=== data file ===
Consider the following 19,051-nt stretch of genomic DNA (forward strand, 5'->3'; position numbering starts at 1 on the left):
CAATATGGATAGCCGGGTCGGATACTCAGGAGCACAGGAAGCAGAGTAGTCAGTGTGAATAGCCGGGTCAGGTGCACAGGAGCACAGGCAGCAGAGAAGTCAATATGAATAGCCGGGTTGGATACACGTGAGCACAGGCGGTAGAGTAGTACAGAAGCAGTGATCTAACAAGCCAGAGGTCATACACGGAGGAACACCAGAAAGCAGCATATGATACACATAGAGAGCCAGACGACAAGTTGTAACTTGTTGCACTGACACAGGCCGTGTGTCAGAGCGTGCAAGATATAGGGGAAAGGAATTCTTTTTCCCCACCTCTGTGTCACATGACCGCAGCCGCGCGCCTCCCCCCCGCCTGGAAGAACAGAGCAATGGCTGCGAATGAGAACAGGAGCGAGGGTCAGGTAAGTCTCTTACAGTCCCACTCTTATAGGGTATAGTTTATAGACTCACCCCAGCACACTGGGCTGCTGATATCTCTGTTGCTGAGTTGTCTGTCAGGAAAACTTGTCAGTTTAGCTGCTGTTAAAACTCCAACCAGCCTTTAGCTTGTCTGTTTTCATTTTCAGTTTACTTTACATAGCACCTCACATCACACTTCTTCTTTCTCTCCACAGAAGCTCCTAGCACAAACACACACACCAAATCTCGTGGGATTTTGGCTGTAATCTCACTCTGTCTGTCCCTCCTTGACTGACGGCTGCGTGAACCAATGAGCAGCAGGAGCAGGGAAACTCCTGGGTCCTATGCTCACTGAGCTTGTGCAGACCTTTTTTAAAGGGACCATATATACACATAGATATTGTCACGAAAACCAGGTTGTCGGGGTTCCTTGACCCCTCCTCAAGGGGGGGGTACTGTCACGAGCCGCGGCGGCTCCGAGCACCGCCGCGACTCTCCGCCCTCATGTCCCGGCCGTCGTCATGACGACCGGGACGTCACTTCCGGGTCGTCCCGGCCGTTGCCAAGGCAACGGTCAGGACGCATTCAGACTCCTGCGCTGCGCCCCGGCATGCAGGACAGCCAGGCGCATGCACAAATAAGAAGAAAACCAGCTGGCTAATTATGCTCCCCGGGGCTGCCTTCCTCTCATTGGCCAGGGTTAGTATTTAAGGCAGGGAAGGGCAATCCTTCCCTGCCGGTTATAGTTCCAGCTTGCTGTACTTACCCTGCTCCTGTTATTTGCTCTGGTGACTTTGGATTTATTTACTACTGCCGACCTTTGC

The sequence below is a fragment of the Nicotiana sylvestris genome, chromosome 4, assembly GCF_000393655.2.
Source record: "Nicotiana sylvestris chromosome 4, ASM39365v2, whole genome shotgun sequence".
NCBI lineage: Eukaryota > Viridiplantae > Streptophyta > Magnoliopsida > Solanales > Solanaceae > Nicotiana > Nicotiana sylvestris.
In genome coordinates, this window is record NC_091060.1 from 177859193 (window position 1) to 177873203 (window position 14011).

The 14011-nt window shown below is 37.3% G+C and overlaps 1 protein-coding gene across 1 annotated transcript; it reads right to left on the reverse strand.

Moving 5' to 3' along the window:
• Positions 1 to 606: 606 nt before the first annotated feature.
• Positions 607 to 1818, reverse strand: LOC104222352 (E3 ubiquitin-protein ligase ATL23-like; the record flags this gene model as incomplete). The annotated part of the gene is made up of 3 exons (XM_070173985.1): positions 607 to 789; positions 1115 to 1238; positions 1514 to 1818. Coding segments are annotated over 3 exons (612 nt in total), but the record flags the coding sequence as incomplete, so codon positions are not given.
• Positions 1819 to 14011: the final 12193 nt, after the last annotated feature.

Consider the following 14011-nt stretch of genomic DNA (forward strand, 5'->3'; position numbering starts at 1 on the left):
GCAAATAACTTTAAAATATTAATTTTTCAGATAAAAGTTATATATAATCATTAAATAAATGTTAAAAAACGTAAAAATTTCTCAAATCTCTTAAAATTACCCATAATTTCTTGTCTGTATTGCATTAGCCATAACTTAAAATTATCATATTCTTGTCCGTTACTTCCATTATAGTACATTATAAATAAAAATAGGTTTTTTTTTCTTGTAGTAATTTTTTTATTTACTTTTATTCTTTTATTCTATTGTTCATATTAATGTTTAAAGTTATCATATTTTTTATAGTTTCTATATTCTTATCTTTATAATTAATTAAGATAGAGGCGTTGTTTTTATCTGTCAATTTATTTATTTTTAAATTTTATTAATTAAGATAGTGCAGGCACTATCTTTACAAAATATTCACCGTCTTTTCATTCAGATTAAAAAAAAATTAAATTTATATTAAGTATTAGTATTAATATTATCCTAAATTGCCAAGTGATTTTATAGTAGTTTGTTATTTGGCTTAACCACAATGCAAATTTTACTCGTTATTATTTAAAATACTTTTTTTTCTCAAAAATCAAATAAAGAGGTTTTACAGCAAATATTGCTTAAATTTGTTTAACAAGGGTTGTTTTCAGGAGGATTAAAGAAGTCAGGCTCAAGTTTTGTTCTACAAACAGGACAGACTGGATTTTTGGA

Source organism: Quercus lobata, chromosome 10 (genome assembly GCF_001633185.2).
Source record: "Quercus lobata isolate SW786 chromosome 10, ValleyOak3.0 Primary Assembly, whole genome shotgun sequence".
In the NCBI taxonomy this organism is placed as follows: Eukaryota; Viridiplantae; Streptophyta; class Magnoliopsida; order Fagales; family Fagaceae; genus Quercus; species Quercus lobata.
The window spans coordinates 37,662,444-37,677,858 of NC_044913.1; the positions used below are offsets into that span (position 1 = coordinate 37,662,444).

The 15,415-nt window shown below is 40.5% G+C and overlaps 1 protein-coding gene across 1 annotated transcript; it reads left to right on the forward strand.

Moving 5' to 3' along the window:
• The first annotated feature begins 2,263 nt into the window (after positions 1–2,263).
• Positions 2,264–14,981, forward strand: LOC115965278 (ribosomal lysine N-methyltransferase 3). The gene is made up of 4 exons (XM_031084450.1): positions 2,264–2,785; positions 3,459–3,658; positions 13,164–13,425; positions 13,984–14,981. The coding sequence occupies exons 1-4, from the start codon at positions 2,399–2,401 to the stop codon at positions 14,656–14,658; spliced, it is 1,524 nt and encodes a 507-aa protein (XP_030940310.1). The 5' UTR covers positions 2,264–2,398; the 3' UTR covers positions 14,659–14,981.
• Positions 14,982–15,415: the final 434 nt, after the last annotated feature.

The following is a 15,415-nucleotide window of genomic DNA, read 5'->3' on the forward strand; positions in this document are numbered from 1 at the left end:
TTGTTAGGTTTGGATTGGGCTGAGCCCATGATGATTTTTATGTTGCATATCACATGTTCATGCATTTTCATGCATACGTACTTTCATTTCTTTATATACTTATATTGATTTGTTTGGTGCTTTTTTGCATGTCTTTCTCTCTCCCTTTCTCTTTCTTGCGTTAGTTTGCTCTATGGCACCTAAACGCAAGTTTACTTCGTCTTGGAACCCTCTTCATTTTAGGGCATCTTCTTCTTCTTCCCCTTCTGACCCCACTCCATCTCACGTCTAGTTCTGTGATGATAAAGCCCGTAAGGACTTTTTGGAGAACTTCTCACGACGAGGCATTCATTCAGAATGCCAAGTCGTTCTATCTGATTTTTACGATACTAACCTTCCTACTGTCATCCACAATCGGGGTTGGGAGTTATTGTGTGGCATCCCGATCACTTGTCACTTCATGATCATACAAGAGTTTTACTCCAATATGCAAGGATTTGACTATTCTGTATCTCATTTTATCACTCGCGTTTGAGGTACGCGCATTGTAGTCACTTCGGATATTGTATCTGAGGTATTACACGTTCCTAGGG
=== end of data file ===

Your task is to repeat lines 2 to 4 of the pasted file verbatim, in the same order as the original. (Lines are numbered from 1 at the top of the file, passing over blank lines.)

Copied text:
CAATATGGATAGCCGGGTCGGATACTCAGGAGCACAGGAAGCAGAGTAGTCAGTGTGAATAGCCGGGTCAGGTGCACAGGAGCACAGGCAGCAGAGAAGTCAATATGAATAGCCGGGTTGGATACACGTGAGCACAGGCGGTAGAGTAGTACAGAAGCAGTGATCTAACAAGCCAGAGGTCATACACGGAGGAACACCAGAAAGCAGCATATGATACACATAGAGAGCCAGACGACAAGTTGTAACTTGTTGCACTGACACAGGCCGTGTGTCAGAGCGTGCAAGATATAGGGGAAAGGAATTCTTTTTCCCCACCTCTGTGTCACATGACCGCAGCCGCGCGCCTCCCCCCCGCCTGGAAGAACAGAGCAATGGCTGCGAATGAGAACAGGAGCGAGGGTCAGGTAAGTCTCTTACAGTCCCACTCTTATAGGGTATAGTTTATAGACTCACCCCAGCACACTGGGCTGCTGATATCTCTGTTGCTGAGTTGTCTGTCAGGAAAACTTGTCAGTTTAGCTGCTGTTAAAACTCCAACCAGCCTTTAGCTTGTCTGTTTTCATTTTCAGTTTACTTTACATAGCACCTCACATCACACTTCTTCTTTCTCTCCACAGAAGCTCCTAGCACAAACACACACACCAAATCTCGTGGGATTTTGGCTGTAATCTCACTCTGTCTGTCCCTCCTTGACTGACGGCTGCGTGAACCAATGAGCAGCAGGAGCAGGGAAACTCCTGGGTCCTATGCTCACTGAGCTTGTGCAGACCTTTTTTAAAGGGACCATATATACACATAGATATTGTCACGAAAACCAGGTTGTCGGGGTTCCTTGACCCCTCCTCAAGGGGGGGGTACTGTCACGAGCCGCGGCGGCTCCGAGCACCGCCGCGACTCTCCGCCCTCATGTCCCGGCCGTCGTCATGACGACCGGGACGTCACTTCCGGGTCGTCCCGGCCGTTGCCAAGGCAACGGTCAGGACGCATTCAGACTCCTGCGCTGCGCCCCGGCATGCAGGACAGCCAGGCGCATGCACAAATAAGAAGAAAACCAGCTGGCTAATTATGCTCCCCGGGGCTGCCTTCCTCTCATTGGCCAGGGTTAGTATTTAAGGCAGGGAAGGGCAATCCTTCCCTGCCGGTTATAGTTCCAGCTTGCTGTACTTACCCTGCTCCTGTTATTTGCTCTGGTGACTTTGGATTTATTTACTACTGCCGACCTTTGC

The sequence below is a fragment of the Nicotiana sylvestris genome, chromosome 4, assembly GCF_000393655.2.
Source record: "Nicotiana sylvestris chromosome 4, ASM39365v2, whole genome shotgun sequence".